Campus Calgary / Open Minds (CC/OM) provides opportunities for teachers to take their students to 11 different community sites for weeklong immersive field studies. As part of CC/OM, there are many key elements that site coordinators and teachers engage students in, one of which is slowing down and going beyond the obvious, which is often taken up through journalling. Having opportunities for reflective work and time to journal gives students the ability to make connections, find themselves in their learning, and to make sense of how this learning and work on site fits within their year’s inquiry.
CC/OM offers participating teachers professional development opportunities to build professional capital around inquiry (big ideas), journaling techniques, and other reflective strategies to make thinking visible. As part of this work, we realize the importance of building capacity within our community site coordinators as well. When site coordinators and teachers work together, they can impact one another’s pedagogy and therefore be impactful in designing students’ learning opportunities.
Site coordinators and the CC/OM operations team (bridging CBE and CCSD) had the opportunity to work alongside journaling expert and University of Alberta doctoral candidate Ron Wigglesworth. Ron is interested in how hand drawing can enhance observation in science and other disciplines, in our increasing digital world. Ron led the coordinators on a journey, starting to answer the following three questions: What is the purpose of a sketchbook? How do we approach drawing in different ways? And, how do we bring inquiry to students in an authentic way?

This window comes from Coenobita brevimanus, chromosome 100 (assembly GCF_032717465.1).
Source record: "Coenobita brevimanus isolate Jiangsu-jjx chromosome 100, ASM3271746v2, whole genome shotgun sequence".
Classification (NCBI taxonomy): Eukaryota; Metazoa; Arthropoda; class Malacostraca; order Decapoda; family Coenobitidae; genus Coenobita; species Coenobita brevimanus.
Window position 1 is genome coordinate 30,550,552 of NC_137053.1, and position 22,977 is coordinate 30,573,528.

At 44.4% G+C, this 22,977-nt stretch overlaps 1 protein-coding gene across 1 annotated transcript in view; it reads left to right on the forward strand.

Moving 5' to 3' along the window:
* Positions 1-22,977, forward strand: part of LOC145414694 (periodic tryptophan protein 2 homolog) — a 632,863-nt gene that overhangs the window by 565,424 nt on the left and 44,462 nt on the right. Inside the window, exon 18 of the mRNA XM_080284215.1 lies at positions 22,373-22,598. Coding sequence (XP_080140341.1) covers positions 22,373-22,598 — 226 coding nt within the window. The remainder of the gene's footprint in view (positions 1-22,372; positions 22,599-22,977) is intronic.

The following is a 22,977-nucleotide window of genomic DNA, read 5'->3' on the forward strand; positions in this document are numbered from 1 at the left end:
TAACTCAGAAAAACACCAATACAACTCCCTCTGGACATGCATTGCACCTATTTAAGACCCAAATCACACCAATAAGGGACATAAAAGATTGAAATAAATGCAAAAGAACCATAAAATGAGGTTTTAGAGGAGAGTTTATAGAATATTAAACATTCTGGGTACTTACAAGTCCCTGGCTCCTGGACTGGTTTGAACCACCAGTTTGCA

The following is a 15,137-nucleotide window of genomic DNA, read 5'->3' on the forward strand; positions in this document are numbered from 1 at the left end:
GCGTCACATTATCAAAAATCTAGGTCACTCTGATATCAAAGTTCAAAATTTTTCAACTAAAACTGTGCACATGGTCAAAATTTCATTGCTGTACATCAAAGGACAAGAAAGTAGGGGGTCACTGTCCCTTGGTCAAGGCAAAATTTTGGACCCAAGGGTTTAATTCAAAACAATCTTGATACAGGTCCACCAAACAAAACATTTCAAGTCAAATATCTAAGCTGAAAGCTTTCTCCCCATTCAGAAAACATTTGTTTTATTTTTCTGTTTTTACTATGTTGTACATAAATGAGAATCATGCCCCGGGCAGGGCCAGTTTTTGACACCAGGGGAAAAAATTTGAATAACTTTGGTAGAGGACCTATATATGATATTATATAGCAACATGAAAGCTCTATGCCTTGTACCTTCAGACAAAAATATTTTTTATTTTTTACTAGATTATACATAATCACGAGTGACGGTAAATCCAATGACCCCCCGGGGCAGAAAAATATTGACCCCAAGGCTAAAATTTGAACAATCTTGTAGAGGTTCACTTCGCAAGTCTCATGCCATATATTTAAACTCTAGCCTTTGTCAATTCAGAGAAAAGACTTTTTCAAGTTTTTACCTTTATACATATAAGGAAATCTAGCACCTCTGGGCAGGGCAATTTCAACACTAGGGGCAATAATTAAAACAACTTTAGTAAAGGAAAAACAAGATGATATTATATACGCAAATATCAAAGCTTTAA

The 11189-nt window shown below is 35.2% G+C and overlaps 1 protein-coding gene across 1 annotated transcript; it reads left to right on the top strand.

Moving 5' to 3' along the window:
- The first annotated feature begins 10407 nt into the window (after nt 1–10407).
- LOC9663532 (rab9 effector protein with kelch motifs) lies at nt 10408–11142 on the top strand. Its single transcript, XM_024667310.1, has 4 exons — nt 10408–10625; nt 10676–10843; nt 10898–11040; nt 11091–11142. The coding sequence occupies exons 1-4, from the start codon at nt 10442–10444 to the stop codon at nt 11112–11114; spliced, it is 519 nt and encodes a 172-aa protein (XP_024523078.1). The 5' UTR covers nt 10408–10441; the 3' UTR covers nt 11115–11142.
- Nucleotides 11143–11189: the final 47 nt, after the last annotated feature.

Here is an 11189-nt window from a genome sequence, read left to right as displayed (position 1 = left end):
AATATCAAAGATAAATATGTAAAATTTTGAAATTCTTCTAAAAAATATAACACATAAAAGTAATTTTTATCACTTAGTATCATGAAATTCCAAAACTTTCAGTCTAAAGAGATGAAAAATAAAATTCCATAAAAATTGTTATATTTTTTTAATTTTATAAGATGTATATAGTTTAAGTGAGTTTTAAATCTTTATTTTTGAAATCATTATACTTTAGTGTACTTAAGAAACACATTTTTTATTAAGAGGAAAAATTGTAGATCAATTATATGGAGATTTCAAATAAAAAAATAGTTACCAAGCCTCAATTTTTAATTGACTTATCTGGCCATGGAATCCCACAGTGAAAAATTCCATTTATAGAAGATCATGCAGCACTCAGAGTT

Ron shared many key messages with the site coordinators, which would be important messages to any teacher considering using journaling or sketching as part of their professional practice, some of which are:
· one can develop competence in journalling through practice (and more practice) and then share it with others, enabling teachers and students to capture their learning in new and various ways
· a sketchbook is a collection, and contains your unique voice in its sketches and writing
· draw in black pen/micron pigma 005; layer your marks; commit to it and trust; work quickly
· you can choose what you want to draw and you don’t have to draw the whole thing
· drawing can be symbolic or representative, it doesn’t necessarily have to be what you see, but your impressions of the experience and learning has been captured
· draw from the inside (when you outline something then you have to fill it in, but if you start from the middle you have more opportunities).
· drawing is about mark-making and finding marks that you’re comfortable with making
· wherever your eye goes first, start your drawing there, it’s about the choices you make, and add the anomalies in what you see
· trace a section of the shape in the air to practice before drawing that same section on paper. “I just have to move my hand in the shape I want to make” - Ron
There were many key takeaways for the entire CC/OM team that could extend to classrooms across our city. Having opportunities to empathize and to work in ways that we ask students to all the time and to receive feedback on can sometimes be difficult as it can feel vulnerable to take a chance and then to receive feedback.
Being in the places of learners is important for educators to be as it helps us to better understand and assist our students in becoming lifelong learners.
“Life shrinks or expands in proportion to one’s courage.” ~ Anais Nin
“The whole art of teaching is to awaken natural curiosity of young minds for the purpose of satisfying it afterwards.” ~ Anatole France